No Dell BIOS Settings for slave HDD & CDROM

Microsoft Windows xp professional w/serv...
August 27, 2010 at 11:33:56
Specs: Windows XP, 1
I have a Dell Dimension 2400 with an Intel Motherboard. This PC had to be a work station, or for a specialized application, because it will not accept a secondary (slave) drive nor a CD-ROM drive. The IDE connections are there, but the BIOS are configured that both are permanently disabled. The way it looks, there probably is no way around the problem, but it wouldn't hurt to ask.
Thanks for any reply.

See More: No Dell BIOS Settings for slave HDD & CDROM

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August 27, 2010 at 11:50:09
make sure both channels are enabled, then set the jumpers correct.

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August 27, 2010 at 12:32:50
Dell's of that vintage generally for jumpering of IDE Drives use Cable Select, Master goes on End and Slave in Middle.

As above enable the controller in BIOS Settings, it will dectect the drives after "save and exit" from BIOS.

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August 27, 2010 at 15:25:16
That's were the problem is, the secondary channel is not even listed and can not be enabled. Sorry, I should have mentioned this in my post.

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August 27, 2010 at 19:47:58
Check the support page for your model for a bios upgrade. If it actually is the bios and not a jumper or cabling problem then an upgrade should fix it.

Real men don't use AntiVirus; they just reformat

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August 27, 2010 at 20:46:05
Dell™ Dimension™ 2400 Series

This model is not a workstation.

It's possibly but extremely unlikely a shorted drive or shorted data cable wiring could cause your problem - you could try disconnecting all of those, then boot and look in the bios Settup.

(The following also applies to floppy data cables)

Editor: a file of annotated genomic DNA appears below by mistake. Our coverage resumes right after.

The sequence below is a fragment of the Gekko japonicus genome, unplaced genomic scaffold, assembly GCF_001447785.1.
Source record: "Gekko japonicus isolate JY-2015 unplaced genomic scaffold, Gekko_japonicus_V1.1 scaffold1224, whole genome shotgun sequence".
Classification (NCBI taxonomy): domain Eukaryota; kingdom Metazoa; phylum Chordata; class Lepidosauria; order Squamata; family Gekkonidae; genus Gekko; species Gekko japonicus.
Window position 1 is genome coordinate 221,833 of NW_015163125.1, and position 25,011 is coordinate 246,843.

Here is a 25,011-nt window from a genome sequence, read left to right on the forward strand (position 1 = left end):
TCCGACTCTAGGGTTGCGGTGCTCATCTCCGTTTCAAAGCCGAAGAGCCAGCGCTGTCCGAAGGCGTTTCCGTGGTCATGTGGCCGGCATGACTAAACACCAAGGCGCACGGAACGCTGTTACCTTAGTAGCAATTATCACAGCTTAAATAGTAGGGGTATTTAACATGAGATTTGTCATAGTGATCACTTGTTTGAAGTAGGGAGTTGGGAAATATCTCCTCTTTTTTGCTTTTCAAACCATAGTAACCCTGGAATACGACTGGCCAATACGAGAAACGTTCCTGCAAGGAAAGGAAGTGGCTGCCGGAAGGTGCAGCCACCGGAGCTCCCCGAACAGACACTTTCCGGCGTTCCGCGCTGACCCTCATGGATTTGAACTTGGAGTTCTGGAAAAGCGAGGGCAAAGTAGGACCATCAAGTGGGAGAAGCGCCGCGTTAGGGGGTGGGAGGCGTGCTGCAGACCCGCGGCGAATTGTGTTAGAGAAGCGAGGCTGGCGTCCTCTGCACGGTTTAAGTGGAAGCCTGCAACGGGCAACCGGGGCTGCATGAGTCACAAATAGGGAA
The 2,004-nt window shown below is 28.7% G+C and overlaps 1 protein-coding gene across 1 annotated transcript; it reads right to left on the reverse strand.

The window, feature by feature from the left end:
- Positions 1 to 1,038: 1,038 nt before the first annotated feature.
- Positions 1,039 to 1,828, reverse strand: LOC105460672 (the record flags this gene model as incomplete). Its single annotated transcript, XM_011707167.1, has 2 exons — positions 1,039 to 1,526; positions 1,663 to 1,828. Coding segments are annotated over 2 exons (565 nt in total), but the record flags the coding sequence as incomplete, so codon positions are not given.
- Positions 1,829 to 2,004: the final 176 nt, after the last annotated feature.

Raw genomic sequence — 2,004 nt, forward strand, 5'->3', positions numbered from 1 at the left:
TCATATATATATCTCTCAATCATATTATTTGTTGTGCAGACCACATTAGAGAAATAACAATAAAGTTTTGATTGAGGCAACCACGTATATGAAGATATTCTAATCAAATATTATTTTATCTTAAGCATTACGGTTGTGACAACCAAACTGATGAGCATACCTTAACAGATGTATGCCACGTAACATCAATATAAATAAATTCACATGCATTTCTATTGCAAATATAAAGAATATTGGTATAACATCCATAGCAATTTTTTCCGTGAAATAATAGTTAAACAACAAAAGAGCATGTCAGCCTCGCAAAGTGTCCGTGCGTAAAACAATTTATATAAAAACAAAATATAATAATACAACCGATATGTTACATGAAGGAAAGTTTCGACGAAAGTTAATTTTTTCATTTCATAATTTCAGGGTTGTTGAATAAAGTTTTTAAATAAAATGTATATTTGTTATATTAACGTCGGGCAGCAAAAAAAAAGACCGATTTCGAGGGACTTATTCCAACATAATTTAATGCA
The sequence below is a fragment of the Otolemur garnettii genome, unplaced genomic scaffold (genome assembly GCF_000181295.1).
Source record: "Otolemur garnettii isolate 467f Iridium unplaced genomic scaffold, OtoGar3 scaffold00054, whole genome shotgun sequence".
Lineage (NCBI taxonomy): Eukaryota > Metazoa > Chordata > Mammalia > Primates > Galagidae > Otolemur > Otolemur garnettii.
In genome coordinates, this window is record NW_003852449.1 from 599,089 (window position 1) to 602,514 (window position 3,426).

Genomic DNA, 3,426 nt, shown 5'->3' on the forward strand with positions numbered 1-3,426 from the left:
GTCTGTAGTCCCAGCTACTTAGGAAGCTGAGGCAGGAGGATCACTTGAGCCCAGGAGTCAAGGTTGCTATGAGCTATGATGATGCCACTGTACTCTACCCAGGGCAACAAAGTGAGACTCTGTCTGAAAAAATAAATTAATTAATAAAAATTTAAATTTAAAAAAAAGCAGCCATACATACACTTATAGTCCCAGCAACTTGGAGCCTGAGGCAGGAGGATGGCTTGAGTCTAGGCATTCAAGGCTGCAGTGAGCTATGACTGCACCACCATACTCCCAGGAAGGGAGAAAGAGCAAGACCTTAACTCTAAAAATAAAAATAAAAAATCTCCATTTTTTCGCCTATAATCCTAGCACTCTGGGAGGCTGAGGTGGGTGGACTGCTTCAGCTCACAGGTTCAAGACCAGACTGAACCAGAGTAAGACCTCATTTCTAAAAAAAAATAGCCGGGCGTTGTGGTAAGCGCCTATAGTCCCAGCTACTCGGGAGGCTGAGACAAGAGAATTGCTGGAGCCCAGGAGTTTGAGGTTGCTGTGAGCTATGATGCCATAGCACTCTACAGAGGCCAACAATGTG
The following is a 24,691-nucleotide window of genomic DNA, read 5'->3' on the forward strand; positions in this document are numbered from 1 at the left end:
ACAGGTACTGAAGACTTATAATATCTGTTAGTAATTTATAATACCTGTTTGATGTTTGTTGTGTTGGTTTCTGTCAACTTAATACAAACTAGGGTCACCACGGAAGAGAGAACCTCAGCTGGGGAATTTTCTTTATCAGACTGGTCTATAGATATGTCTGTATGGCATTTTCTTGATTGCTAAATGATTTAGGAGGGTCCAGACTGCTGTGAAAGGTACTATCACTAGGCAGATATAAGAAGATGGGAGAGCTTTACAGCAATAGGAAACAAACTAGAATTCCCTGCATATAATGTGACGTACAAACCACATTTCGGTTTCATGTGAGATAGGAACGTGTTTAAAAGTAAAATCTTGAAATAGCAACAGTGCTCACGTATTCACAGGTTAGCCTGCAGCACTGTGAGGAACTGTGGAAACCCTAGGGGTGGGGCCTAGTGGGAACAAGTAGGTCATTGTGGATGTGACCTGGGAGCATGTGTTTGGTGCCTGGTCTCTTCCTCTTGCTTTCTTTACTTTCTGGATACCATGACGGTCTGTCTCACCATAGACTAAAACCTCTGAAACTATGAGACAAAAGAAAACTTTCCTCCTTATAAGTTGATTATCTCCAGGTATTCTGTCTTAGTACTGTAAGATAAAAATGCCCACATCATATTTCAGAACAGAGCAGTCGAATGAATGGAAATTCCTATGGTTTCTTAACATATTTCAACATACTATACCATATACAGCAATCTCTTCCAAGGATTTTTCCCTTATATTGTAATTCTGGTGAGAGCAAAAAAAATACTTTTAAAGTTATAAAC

It is common to un-intentionally damage IDE data cables, especially while removing them - the 80 wire ones are more likely to be damaged. What usually happens is the cable is ripped at either edge and the wires there are either damaged or severed, often right at a connector or under it's cable clamp there, where it's hard to see - if a wire is severed but it's ends are touching, the connection is intermittent, rather than being reliable.
Another common thing is for the data cable to be separated from the connector contacts a bit after you have removed a cable - there should be no gap between the data cable and the connector - if there is press the cable against the connector to eliminate the gap.
80 wire data cables are also easily damaged at either edge if the cable is sharply creased at a fold in the cable.

Try another data cable if in doubt.

If removing the cmos battery and then installing it again with the power cord disconnected does not restore the bios to default settings that enable both IDE controllers, then probably the bios is damaged, or the mboard is damaged, or both.

In that case, you could try flashing the bios, but make sure you use an appropriate bios update, follow the flashing instructions, use the bootable Dos floppy method to flash if available, and load bios defaults in the bios after the flash has finished, after you reboot the computer.

If you have only two drives, the 845GV main chipset on this model's mboard is new enough that it doesn't matter whether a hard drive and an optical drive are connected to the same IDE data cable - both will run at their full speeds.

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